The typical casket used today is not made to be biodegradable; it’s made for preservation. Modern burial boxes are manufactured from reinforced steel or shellacked hardwoods, then embellished with metals, handles, and ornamentation. All that metal, lacquer, and toxic glue is certainly no good for the environment. If you decide you want a casket, opt for a basic wooden casket, like a plain pine box, or one made from other natural materials: bamboo, sea grass, banana leaves, and even willow branches. Earth-friendly caskets are fully biodegradable. They will break down to nothing, and they shouldn’t have any traces of metal, toxic glue, plastic, or varnish.

However, you don’t need to use a casket at all. A deceased person can easily be wrapped in a favorite non-bleached or dyed cloth, blanket, or tapestry, and several types of commercially made burial shrouds and wraps are now sold.

Don’t Use a Burial Vault or Grave Liner

A burial vault — also referred to as a grave box, casket liner, or outer burial container — is a container made from concrete or polypropylene, and it is used to surround the casket for maximum preservation and to prevent the grave from collapsing over time. Green cemeteries prohibit them entirely, and traditional cemeteries are beginning to forgo their obligatory inclusion. A green burial should be designed to allow the body to naturally return to the earth at the fastest rate possible. By not using a vault, the process happens much more quickly.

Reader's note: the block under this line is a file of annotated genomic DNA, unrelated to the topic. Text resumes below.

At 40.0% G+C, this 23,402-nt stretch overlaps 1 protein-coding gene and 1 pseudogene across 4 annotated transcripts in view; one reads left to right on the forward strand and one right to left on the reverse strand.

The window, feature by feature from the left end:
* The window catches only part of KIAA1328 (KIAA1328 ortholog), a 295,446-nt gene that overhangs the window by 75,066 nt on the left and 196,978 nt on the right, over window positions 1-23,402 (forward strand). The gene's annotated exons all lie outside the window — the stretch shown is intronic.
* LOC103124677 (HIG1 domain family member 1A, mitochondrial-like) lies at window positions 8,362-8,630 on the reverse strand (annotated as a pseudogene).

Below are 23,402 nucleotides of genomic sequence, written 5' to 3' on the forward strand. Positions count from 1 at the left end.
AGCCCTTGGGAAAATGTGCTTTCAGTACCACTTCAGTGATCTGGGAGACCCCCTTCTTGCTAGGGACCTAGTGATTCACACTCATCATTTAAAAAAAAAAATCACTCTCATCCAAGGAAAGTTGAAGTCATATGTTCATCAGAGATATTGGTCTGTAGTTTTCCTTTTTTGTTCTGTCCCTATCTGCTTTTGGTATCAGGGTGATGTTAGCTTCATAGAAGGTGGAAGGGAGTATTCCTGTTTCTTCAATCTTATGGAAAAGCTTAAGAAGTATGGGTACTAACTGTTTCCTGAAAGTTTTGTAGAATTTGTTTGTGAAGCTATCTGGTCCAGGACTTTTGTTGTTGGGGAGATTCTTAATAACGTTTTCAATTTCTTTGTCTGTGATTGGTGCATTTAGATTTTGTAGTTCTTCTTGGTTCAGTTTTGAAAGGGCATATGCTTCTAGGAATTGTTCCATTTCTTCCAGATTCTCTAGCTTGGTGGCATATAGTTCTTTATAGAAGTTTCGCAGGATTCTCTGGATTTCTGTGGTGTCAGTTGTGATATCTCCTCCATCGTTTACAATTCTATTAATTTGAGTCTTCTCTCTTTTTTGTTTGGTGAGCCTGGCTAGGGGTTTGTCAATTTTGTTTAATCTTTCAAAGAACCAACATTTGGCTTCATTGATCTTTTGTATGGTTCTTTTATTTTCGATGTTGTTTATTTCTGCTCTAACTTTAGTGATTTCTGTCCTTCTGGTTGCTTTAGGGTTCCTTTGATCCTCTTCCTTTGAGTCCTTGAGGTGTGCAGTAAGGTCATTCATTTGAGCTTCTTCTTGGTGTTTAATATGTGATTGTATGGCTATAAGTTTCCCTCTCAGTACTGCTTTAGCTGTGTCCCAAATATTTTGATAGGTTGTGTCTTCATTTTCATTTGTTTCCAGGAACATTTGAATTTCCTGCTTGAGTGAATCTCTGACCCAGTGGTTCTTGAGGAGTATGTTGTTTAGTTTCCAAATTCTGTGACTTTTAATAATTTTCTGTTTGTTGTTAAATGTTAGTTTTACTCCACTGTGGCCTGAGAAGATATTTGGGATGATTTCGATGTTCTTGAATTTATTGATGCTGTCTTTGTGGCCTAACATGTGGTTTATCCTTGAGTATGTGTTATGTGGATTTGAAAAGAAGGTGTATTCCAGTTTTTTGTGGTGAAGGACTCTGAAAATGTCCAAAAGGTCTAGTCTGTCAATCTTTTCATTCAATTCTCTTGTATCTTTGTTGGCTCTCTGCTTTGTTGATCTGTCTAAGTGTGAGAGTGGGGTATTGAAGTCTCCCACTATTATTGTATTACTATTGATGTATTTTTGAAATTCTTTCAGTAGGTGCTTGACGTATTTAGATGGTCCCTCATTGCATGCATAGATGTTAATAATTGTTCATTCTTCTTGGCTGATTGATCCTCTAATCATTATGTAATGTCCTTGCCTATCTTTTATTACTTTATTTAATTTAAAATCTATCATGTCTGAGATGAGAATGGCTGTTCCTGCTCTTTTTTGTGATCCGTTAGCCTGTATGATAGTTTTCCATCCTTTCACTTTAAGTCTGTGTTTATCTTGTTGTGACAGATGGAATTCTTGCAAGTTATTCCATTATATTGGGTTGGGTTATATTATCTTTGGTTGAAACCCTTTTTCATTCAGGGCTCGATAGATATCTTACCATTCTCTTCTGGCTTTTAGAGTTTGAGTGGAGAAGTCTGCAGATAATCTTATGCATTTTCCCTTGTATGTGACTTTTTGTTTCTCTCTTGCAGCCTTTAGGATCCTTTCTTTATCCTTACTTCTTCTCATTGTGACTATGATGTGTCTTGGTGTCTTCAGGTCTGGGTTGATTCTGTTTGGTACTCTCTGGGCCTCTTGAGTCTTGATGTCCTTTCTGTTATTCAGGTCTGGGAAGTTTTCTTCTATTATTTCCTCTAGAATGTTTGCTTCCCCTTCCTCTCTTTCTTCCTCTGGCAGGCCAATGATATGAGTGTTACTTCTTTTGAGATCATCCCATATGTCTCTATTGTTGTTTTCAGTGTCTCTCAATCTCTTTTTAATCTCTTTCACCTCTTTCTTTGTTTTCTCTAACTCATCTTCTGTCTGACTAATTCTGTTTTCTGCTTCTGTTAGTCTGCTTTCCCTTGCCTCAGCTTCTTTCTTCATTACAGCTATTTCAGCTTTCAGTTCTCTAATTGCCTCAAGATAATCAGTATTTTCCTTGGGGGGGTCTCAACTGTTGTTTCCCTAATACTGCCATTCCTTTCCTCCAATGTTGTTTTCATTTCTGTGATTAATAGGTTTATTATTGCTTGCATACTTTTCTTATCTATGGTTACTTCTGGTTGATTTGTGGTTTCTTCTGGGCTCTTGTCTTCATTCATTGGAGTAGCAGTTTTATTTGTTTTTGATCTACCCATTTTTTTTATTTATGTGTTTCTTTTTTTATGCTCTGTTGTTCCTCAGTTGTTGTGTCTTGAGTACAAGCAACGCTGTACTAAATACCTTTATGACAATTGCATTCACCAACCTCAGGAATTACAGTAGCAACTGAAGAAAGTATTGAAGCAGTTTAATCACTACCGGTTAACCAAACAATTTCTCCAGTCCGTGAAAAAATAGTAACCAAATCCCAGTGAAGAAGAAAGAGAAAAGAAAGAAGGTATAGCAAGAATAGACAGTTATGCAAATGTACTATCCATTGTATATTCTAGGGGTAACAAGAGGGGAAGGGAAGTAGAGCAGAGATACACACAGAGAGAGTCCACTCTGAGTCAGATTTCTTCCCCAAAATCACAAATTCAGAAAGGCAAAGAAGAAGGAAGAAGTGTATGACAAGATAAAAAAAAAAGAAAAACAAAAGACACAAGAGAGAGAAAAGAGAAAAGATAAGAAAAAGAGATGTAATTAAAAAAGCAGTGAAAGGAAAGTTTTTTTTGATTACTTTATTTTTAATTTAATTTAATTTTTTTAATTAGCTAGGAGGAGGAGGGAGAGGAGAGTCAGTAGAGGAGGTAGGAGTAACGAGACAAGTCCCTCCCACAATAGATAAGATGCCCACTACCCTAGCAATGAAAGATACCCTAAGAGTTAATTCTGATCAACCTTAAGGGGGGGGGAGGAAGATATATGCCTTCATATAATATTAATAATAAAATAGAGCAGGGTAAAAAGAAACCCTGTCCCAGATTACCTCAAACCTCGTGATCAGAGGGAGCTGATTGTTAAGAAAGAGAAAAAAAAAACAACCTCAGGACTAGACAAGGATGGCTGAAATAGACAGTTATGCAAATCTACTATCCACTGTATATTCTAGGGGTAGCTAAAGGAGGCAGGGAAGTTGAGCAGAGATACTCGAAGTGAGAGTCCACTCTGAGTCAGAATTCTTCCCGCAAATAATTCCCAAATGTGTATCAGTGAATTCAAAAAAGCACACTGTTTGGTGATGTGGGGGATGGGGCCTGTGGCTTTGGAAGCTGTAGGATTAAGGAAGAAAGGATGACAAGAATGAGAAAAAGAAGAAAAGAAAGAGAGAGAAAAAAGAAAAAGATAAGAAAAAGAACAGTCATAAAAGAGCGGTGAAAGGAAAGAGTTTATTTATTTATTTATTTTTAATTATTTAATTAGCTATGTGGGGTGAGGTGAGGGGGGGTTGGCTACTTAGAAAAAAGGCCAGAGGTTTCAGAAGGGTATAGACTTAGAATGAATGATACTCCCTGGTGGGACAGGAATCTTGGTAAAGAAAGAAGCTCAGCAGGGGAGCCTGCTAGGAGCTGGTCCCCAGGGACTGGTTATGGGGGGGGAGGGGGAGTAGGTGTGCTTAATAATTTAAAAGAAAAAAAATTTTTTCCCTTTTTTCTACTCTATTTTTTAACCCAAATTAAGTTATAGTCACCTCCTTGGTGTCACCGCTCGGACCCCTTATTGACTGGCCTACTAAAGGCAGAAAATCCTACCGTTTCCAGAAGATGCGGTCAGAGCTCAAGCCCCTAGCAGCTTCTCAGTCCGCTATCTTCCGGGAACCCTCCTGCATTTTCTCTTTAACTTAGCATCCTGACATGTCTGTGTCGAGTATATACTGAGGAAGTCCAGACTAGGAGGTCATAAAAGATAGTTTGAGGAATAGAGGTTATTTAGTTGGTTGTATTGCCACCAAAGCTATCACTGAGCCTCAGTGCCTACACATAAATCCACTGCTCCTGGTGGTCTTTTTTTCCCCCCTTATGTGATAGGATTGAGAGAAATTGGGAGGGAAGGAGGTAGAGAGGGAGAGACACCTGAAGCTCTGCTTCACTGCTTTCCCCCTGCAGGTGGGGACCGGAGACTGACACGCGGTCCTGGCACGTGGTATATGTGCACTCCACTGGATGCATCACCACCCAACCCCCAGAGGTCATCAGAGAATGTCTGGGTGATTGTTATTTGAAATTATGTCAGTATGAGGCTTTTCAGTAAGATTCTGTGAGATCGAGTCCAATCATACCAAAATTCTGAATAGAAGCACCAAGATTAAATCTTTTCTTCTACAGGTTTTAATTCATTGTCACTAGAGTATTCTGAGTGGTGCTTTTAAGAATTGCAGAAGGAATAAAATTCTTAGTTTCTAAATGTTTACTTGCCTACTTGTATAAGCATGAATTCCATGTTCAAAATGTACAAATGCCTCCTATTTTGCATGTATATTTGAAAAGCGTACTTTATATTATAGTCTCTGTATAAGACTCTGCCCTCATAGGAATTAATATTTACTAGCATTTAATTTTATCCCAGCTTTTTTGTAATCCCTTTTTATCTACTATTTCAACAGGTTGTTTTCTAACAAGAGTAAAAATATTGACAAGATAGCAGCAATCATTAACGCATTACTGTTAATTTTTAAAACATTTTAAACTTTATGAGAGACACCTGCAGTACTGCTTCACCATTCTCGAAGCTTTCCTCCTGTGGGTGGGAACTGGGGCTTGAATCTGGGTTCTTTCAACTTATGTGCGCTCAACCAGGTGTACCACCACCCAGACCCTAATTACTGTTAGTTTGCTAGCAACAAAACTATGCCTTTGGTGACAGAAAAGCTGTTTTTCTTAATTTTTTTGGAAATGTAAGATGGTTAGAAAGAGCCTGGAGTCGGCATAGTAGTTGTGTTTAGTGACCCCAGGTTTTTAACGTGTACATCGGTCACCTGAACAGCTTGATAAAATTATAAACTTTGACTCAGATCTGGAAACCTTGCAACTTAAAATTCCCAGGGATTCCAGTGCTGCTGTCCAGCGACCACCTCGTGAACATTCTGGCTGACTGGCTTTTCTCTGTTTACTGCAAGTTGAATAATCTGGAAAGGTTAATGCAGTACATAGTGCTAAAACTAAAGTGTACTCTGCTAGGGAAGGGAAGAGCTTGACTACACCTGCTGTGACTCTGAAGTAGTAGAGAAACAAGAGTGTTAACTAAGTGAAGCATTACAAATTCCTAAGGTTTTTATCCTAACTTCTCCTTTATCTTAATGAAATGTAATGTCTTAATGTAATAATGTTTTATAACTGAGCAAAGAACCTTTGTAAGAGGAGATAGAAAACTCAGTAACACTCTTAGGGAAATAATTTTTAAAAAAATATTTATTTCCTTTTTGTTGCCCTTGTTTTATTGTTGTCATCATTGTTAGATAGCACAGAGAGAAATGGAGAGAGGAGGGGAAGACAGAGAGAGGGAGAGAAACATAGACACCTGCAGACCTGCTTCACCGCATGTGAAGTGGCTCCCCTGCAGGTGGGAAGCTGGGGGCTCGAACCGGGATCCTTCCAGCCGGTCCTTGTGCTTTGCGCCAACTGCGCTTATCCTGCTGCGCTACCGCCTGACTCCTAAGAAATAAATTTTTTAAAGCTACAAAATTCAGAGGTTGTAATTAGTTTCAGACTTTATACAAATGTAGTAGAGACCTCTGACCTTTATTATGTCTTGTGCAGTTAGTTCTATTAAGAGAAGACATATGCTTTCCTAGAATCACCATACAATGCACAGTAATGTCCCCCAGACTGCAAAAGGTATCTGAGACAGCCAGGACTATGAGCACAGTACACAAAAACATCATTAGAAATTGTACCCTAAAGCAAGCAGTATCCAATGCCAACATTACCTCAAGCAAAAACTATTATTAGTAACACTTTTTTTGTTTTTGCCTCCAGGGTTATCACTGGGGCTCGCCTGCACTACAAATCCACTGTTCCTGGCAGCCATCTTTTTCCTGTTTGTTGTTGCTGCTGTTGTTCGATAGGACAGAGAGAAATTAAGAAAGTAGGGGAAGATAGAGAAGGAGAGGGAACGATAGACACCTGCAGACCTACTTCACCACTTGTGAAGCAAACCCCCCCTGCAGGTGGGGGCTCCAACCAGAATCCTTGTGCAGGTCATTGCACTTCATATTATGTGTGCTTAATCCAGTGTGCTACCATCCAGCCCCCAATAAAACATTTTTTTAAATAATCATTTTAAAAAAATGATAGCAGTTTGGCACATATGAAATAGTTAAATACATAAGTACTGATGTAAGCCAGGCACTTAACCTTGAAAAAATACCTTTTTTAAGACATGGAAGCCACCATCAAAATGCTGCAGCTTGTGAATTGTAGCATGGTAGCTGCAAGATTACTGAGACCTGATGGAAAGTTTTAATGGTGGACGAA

Decline Embalming

Embalming fluid contains formaldehyde, a likely carcinogen that is hazardous to the environment as well as to the embalmer. Forgoing standard embalming doesn’t necessarily mean that a funeral must happen more quickly: Alternatives do exist for preserving a body for a moderate period, such as “green embalming” techniques as well as good old-fashioned refrigeration and dry ice. If you are using a funeral home, they will be able to assist with standard refrigeration, but if you are handling the body yourself, you might need some instruction. However, don’t let the idea of an unpreserved body gross you out. The Centers for Disease Control and Prevention makes it clear that the average dead body is neither dangerous nor contagious. Our society has developed a number of myths and misconceptions about dead bodies that I hope my book will help dispel.

Use a Green Burial Site

Ideally, to ensure an eco-friendly burial, choose a fully natural burial ground whose sole purpose is eco-conservation. Another great choice is a hybrid or low-impact green cemetery, a burial area that has adopted environmental practices but also allows for traditional graves. Or, if the law allows and the land is available, consider a backyard burial. See chapter 6 for more on this. A backyard burial takes some extra planning, and some extra work, but it may be the greenest way to say goodbye.
1 year ago
Hi Beth! I suggest checking my book out from the library because some of that info will be there. All states have their own rules, so you will need to check with your county zoning and planning for the rest.

I love the Farley Center!

Elizabeth
1 year ago
Bruce! Your woodcraft is beautiful! Thank you for the post and the pictures.
1 year ago